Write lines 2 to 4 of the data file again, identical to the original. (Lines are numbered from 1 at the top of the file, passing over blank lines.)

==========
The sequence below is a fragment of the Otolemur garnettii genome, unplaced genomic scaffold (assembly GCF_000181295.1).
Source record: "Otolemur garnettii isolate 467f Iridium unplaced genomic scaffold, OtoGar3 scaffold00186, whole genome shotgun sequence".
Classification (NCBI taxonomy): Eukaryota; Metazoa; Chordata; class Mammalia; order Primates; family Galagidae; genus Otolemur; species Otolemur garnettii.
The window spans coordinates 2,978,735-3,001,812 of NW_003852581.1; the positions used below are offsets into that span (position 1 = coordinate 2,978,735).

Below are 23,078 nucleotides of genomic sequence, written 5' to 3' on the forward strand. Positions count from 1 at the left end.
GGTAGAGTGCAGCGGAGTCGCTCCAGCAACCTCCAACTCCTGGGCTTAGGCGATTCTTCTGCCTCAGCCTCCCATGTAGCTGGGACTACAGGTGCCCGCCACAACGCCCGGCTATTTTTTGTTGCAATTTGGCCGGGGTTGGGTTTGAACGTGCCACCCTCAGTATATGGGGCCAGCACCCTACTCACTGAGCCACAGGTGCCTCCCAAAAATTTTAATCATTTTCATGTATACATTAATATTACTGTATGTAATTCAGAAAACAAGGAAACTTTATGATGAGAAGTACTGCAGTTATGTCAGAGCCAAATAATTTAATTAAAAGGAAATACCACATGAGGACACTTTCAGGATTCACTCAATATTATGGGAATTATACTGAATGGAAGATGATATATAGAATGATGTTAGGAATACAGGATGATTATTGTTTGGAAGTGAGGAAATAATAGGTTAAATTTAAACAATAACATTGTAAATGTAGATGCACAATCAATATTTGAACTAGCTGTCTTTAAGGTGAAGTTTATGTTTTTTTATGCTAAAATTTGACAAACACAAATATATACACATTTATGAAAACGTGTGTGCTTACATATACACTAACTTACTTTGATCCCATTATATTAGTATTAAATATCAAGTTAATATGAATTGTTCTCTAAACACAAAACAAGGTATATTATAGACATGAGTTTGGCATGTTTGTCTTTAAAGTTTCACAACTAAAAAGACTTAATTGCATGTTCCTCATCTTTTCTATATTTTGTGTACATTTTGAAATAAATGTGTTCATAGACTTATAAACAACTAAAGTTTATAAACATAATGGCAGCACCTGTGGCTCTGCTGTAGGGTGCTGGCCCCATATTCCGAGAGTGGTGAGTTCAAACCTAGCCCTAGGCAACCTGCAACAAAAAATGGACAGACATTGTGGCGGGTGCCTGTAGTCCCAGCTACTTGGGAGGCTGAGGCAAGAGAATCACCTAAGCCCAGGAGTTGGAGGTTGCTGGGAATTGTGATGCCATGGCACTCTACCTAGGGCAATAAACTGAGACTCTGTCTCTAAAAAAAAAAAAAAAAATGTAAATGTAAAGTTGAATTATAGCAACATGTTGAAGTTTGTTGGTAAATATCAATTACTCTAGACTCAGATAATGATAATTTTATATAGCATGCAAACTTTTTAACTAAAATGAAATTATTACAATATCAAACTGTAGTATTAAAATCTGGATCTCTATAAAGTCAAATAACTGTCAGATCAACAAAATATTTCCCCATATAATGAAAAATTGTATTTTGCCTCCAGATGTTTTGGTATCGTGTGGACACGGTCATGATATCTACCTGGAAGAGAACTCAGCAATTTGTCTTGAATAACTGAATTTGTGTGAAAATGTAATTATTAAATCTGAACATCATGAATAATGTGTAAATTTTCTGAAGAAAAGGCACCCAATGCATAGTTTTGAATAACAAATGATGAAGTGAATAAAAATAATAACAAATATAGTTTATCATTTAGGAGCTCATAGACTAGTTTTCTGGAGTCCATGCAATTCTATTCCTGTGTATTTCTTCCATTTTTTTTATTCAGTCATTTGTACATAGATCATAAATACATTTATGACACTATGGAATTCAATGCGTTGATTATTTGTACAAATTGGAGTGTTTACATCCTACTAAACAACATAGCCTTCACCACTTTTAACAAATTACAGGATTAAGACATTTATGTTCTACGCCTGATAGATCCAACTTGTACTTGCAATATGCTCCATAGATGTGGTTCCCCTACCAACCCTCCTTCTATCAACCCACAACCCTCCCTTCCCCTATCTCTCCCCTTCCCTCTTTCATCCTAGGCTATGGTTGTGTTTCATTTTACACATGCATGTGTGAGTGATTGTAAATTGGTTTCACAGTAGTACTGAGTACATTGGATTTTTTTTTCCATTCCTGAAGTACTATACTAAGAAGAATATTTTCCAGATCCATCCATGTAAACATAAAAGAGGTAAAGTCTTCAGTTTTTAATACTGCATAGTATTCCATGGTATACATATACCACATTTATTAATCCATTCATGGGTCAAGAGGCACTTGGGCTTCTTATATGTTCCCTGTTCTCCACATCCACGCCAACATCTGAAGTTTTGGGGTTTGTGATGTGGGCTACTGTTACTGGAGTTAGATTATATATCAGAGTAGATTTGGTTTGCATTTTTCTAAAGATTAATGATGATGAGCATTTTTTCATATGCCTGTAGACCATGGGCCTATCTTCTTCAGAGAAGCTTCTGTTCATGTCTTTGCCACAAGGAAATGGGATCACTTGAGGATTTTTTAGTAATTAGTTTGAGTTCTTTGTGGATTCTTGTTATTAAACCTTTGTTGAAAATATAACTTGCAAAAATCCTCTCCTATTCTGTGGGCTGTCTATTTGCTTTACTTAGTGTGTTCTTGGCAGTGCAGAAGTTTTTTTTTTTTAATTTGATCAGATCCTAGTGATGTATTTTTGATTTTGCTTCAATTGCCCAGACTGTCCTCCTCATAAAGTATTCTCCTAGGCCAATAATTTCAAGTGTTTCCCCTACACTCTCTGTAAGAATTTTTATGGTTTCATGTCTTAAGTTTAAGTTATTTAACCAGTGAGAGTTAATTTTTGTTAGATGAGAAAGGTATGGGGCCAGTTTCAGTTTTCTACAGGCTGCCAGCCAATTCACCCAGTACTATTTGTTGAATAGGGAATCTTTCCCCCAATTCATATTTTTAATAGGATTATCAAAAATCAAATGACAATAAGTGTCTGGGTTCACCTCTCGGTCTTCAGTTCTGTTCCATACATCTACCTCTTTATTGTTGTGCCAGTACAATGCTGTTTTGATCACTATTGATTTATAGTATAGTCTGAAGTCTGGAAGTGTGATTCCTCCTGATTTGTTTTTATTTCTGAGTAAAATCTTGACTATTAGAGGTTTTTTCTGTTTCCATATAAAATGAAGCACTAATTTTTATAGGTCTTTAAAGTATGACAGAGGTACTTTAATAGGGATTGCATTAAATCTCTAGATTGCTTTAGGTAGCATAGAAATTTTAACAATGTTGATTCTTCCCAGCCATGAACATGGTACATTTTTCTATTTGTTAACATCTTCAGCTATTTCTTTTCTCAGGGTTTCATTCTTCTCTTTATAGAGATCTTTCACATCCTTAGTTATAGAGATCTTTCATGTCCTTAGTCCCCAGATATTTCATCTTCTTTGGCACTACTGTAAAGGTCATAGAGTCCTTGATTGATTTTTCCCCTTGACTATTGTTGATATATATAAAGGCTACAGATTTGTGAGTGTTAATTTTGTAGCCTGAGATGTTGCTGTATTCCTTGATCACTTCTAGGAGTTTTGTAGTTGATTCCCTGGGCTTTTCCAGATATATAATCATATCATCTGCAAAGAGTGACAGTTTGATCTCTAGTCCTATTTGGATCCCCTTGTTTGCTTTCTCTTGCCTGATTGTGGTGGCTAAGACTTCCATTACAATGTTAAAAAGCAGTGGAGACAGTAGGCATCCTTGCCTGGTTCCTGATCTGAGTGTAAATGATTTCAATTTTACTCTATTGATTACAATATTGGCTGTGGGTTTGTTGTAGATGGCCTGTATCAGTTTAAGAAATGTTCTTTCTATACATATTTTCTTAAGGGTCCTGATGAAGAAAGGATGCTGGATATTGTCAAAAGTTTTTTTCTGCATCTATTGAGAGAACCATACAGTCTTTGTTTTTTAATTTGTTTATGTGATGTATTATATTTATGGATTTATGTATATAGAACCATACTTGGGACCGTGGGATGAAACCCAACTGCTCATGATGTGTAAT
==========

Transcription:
Source record: "Otolemur garnettii isolate 467f Iridium unplaced genomic scaffold, OtoGar3 scaffold00186, whole genome shotgun sequence".
Classification (NCBI taxonomy): Eukaryota; Metazoa; Chordata; class Mammalia; order Primates; family Galagidae; genus Otolemur; species Otolemur garnettii.
The window spans coordinates 2,978,735-3,001,812 of NW_003852581.1; the positions used below are offsets into that span (position 1 = coordinate 2,978,735).